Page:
Ordinary Language Philosophy and Mental Imagery
Hacker and Bennett both argue against claims that imagery depictational. This view strongly contrasts with the experimental work of Kossyln and Ganis who claim that their neuroscientific research shows that topographically organised neuronal configurations which map on to visual patterns in the world show that our imagery is in fact depictational. However Hacker and Bennett argue against this view by noting mental imagery does not meet the criterion for being depictational.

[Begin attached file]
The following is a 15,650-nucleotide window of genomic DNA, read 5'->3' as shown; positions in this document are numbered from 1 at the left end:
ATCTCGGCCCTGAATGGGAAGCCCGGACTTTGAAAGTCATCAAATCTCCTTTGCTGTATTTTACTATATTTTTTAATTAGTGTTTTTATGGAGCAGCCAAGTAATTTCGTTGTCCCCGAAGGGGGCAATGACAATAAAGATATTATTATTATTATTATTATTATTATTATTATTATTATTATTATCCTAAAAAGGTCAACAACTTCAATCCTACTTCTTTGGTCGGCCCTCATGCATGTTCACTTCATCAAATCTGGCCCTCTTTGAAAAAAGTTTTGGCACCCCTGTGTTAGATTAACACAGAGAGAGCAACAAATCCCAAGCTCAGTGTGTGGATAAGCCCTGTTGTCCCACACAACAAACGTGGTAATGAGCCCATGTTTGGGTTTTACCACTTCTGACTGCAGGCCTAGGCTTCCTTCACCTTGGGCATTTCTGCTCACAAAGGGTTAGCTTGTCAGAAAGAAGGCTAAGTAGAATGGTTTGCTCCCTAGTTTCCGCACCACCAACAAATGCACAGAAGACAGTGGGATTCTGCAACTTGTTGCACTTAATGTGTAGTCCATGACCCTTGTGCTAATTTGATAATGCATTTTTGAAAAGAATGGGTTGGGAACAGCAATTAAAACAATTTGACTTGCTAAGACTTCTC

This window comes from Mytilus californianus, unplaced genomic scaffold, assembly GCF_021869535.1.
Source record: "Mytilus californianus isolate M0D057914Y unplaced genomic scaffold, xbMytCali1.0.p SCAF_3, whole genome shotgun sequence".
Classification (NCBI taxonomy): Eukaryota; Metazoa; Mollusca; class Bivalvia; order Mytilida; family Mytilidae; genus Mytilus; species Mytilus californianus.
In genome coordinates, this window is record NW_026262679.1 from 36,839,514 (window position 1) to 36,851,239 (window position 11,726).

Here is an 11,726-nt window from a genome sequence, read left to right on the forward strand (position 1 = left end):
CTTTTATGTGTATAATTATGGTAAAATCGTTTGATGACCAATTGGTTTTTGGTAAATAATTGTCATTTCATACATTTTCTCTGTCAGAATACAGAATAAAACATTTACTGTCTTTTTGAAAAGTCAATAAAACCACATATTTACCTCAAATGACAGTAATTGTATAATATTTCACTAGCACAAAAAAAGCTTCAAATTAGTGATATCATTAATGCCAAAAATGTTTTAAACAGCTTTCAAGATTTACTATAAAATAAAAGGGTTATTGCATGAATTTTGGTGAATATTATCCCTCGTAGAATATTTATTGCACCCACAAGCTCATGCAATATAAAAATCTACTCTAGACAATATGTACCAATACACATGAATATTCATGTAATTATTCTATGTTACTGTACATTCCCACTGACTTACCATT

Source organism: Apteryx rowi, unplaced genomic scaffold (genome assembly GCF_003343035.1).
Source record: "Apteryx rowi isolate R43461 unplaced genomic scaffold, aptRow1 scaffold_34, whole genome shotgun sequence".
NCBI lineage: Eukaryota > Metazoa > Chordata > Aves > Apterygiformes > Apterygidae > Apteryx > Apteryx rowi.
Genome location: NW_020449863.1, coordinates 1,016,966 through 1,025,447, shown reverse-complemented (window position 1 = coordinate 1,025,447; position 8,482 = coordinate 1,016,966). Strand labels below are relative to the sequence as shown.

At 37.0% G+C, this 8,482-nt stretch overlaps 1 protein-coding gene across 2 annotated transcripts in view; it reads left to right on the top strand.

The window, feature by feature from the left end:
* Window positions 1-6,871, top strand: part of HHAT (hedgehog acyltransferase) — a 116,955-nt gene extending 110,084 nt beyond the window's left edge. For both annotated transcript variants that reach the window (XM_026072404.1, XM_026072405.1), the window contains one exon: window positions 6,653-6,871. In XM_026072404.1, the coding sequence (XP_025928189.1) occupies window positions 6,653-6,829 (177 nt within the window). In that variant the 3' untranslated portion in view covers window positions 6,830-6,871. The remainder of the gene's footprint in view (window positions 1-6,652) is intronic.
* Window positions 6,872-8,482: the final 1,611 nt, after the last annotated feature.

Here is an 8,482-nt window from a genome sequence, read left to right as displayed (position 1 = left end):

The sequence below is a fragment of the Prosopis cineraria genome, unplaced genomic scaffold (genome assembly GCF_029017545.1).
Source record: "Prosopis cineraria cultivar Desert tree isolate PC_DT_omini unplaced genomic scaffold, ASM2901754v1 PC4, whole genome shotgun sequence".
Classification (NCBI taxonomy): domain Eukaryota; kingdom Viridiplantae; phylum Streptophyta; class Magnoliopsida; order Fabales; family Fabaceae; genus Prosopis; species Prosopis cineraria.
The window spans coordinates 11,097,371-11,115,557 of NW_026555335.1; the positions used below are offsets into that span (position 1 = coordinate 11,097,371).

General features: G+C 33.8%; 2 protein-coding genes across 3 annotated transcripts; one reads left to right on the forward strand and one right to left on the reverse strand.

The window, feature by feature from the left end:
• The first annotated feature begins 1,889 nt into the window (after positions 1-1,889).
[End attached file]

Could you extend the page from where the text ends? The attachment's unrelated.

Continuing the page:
They note that when something is depictational it has a depictational and non-depictational elements. Thus a picture which is used to depict a dog has some non-depictational elements such as the paper used, the paint used etc. As well as depictational elements such the spatial relations of the part of the picture and the color of the painting etc. The same is true of piece of writing, so the ink and paper or…
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